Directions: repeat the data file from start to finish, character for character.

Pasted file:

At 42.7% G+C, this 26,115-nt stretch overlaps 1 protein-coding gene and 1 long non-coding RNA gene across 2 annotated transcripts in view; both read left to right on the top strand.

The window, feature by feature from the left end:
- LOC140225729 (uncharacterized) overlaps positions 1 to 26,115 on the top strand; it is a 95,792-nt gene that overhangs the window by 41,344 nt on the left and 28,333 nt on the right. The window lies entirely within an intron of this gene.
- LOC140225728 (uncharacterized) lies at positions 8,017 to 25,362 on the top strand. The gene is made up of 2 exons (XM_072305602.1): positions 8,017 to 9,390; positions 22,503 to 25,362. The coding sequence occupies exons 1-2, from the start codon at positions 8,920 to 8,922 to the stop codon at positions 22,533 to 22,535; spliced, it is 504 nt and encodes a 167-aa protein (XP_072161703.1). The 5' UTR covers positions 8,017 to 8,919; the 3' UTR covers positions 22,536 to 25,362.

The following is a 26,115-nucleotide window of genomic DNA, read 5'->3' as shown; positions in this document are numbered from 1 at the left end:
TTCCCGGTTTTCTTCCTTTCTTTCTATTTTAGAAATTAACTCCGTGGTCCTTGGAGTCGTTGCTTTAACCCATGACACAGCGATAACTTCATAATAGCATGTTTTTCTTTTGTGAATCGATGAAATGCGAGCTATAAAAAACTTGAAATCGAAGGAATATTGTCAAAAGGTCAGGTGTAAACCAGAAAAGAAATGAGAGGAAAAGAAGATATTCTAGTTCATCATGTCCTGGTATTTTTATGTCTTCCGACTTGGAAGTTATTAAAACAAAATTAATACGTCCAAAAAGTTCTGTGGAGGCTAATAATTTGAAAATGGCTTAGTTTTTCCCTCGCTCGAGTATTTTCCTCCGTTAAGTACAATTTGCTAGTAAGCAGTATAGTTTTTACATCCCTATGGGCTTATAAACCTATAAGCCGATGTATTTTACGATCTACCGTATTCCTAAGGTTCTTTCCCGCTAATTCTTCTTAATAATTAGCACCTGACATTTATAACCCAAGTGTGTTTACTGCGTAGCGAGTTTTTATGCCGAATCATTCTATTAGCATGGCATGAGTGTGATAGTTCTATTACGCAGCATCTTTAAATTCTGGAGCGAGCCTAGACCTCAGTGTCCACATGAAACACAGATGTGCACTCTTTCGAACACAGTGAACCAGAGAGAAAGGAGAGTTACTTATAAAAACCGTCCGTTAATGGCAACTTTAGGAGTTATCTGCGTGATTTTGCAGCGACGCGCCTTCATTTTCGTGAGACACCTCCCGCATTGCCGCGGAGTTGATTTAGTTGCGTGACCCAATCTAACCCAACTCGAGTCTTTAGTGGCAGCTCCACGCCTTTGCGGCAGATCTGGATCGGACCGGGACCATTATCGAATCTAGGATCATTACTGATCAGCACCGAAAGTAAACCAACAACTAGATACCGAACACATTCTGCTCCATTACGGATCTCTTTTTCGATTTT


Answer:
At 42.7% G+C, this 26,115-nt stretch overlaps 1 protein-coding gene and 1 long non-coding RNA gene across 2 annotated transcripts in view; both read left to right on the top strand.

The window, feature by feature from the left end:
- LOC140225729 (uncharacterized) overlaps positions 1 to 26,115 on the top strand; it is a 95,792-nt gene that overhangs the window by 41,344 nt on the left and 28,333 nt on the right. The window lies entirely within an intron of this gene.
- LOC140225728 (uncharacterized) lies at positions 8,017 to 25,362 on the top strand. The gene is made up of 2 exons (XM_072305602.1): positions 8,017 to 9,390; positions 22,503 to 25,362. The coding sequence occupies exons 1-2, from the start codon at positions 8,920 to 8,922 to the stop codon at positions 22,533 to 22,535; spliced, it is 504 nt and encodes a 167-aa protein (XP_072161703.1). The 5' UTR covers positions 8,017 to 8,919; the 3' UTR covers positions 22,536 to 25,362.

The following is a 26,115-nucleotide window of genomic DNA, read 5'->3' as shown; positions in this document are numbered from 1 at the left end:
TTCCCGGTTTTCTTCCTTTCTTTCTATTTTAGAAATTAACTCCGTGGTCCTTGGAGTCGTTGCTTTAACCCATGACACAGCGATAACTTCATAATAGCATGTTTTTCTTTTGTGAATCGATGAAATGCGAGCTATAAAAAACTTGAAATCGAAGGAATATTGTCAAAAGGTCAGGTGTAAACCAGAAAAGAAATGAGAGGAAAAGAAGATATTCTAGTTCATCATGTCCTGGTATTTTTATGTCTTCCGACTTGGAAGTTATTAAAACAAAATTAATACGTCCAAAAAGTTCTGTGGAGGCTAATAATTTGAAAATGGCTTAGTTTTTCCCTCGCTCGAGTATTTTCCTCCGTTAAGTACAATTTGCTAGTAAGCAGTATAGTTTTTACATCCCTATGGGCTTATAAACCTATAAGCCGATGTATTTTACGATCTACCGTATTCCTAAGGTTCTTTCCCGCTAATTCTTCTTAATAATTAGCACCTGACATTTATAACCCAAGTGTGTTTACTGCGTAGCGAGTTTTTATGCCGAATCATTCTATTAGCATGGCATGAGTGTGATAGTTCTATTACGCAGCATCTTTAAATTCTGGAGCGAGCCTAGACCTCAGTGTCCACATGAAACACAGATGTGCACTCTTTCGAACACAGTGAACCAGAGAGAAAGGAGAGTTACTTATAAAAACCGTCCGTTAATGGCAACTTTAGGAGTTATCTGCGTGATTTTGCAGCGACGCGCCTTCATTTTCGTGAGACACCTCCCGCATTGCCGCGGAGTTGATTTAGTTGCGTGACCCAATCTAACCCAACTCGAGTCTTTAGTGGCAGCTCCACGCCTTTGCGGCAGATCTGGATCGGACCGGGACCATTATCGAATCTAGGATCATTACTGATCAGCACCGAAAGTAAACCAACAACTAGATACCGAACACATTCTGCTCCATTACGGATCTCTTTTTCGATTTT